The Heart of Worship

The Heart of Worship

This past week a song has been rolling around in my head, “The Heart of Worship” by Matt Redman. The song dates back to the late 1990s, born from a period of apathy within Matt’s home church, Soul Survivor, in Watford, England. Despite the church’s overall contribution to the current worship revival, Redman’s congregation was struggling to find meaning in its musical outpouring at the time. 

“There was a dynamic missing, so the pastor did a pretty brave thing,” he recalls. “He decided to get rid of the sound system and band for a season, and we gathered together with just our voices. His point was that we’d lost our way in worship, and the way to get back to the heart would be to strip everything away.” Reminding his church family to be producers in worship, not just consumers, the pastor, Mike Pilavachi, asked, “When you come through the doors on a Sunday, what are you bringing as your offering to God?” (according to a story in

This made me think about our current situation where we are all at home, “Sheltering In Place.” It feels irresponsible of us not getting together to produce worship, as if the leadership is all together, and all we are missing is you…the congregation. It also feels like by doing that, we would be pretending that everything is the same, and only you are missing. But that isn’t the case at all. Nothing is normal right now. Life isn’t normal. Church isn’t normal. Based on our understanding of church, it’s not as if we felt like we were doing it “right” before, and now we are stuck with something less than church; we are no longer embodied, we are no longer sacramental. The truth of the matter is that we are not improved by our forced simplicity; we are gutted. 

This is different from the Soul Survivor story.

However, I recognize that there is something powerful about gathering as a corporate body to worship. Doing it at home separately is certainly wonderful, and we encourage you to be worshipping with music at home. However, I am envisioning a moment where we anticipate what it’s going to be like to sing all the same songs at the same time as a body of believers TOGETHER in person.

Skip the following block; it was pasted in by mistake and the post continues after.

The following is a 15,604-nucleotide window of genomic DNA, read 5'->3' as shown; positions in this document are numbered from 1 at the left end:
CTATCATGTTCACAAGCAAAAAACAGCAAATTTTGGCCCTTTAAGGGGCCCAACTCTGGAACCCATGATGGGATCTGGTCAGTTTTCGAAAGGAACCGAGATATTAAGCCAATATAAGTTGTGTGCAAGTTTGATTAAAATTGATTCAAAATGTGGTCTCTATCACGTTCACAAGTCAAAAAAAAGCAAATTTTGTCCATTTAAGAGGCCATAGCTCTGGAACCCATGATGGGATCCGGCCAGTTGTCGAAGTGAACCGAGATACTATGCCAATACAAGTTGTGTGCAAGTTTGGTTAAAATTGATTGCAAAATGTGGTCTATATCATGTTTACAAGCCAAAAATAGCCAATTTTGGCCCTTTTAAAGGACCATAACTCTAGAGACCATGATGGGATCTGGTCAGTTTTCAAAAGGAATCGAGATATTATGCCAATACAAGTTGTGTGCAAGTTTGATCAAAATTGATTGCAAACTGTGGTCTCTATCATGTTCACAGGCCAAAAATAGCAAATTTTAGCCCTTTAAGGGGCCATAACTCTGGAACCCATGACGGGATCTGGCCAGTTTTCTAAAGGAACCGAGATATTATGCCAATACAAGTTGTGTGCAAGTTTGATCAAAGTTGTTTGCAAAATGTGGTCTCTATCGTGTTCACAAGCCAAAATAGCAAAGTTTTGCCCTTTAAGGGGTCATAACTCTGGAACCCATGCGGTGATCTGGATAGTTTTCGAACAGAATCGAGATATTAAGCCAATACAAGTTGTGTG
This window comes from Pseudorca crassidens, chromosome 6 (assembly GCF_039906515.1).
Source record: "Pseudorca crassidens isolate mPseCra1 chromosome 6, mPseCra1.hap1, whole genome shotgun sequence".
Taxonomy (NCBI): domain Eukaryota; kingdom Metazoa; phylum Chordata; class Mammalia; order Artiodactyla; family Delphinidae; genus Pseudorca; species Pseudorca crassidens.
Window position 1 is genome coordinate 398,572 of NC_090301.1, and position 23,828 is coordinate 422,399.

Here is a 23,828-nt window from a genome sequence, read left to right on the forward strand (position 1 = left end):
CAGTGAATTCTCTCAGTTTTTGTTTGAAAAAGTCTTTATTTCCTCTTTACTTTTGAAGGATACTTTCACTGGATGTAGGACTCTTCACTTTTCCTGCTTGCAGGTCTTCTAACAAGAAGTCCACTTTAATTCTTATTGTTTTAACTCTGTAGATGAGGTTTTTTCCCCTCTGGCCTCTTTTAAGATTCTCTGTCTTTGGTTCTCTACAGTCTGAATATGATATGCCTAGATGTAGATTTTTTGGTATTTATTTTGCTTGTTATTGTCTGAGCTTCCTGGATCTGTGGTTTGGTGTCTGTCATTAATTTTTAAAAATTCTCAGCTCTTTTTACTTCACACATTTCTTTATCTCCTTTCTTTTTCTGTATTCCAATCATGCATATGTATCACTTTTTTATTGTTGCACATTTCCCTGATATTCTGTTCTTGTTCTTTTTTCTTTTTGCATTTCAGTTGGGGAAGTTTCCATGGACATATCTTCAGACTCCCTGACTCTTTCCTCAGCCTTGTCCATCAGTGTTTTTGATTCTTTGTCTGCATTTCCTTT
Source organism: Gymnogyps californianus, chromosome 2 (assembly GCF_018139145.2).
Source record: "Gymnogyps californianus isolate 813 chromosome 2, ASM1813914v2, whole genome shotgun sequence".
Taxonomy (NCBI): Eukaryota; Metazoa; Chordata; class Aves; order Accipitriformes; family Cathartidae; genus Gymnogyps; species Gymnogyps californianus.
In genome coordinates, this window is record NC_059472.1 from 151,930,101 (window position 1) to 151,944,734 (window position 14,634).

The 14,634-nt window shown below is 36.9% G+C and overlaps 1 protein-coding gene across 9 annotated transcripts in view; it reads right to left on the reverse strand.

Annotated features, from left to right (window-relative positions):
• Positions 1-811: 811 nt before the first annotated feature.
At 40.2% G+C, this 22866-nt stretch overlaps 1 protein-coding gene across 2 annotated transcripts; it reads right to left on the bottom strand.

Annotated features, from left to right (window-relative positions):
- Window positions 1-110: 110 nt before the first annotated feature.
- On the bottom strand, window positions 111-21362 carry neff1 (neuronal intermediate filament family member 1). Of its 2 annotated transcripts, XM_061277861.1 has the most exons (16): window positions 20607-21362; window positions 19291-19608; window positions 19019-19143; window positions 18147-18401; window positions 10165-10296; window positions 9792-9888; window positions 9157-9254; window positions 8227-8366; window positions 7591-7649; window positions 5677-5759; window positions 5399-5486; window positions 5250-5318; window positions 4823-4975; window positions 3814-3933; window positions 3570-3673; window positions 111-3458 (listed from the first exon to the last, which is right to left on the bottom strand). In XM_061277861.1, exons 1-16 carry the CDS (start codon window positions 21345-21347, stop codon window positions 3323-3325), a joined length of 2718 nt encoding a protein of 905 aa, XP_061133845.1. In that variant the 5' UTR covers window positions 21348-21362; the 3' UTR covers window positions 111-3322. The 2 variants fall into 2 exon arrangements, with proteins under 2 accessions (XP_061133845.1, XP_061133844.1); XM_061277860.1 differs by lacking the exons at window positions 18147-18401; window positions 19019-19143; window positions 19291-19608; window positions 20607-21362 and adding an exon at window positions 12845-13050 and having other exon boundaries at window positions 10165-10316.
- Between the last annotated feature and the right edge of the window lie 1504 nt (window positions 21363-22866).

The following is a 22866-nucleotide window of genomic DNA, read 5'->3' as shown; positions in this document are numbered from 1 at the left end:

When everything is stripped away, when the music fades, we are forced to come empty-handed to the Lord. What a perfect time to just offer ourselves to the Lord during Lent. Listen to Matt Redman’s words this week. Play it here. Join me as we wait with anticipation to come back to the heart of worship, where it is all about Jesus.

As your pastor, you need to know: I don’t know how long we will continue to be doing Morning Prayer together on Sunday mornings without worship songs, but this is where I believe Restoration needs to be right now during this Lenten season.  

When the music fades

All is stripped away

And I simply come

Longing just to bring

Something that’s of worth

That will bless Your heart


I’ll bring You more than a song

For a song in itself

Is not what You have required

You search much deeper within

Through the way things appear

You’re looking into my heart


I’m coming back to the heart of worship

And it’s all about You, it’s all about You, Jesus

I’m sorry, Lord, for the thing I’ve made it

When it’s all about You, it’s all about You, Jesus

[Verse 2]

King of endless worth

No one could express

How much you deserve

Though I’m weak and poor

All I have is Yours

Every single breath!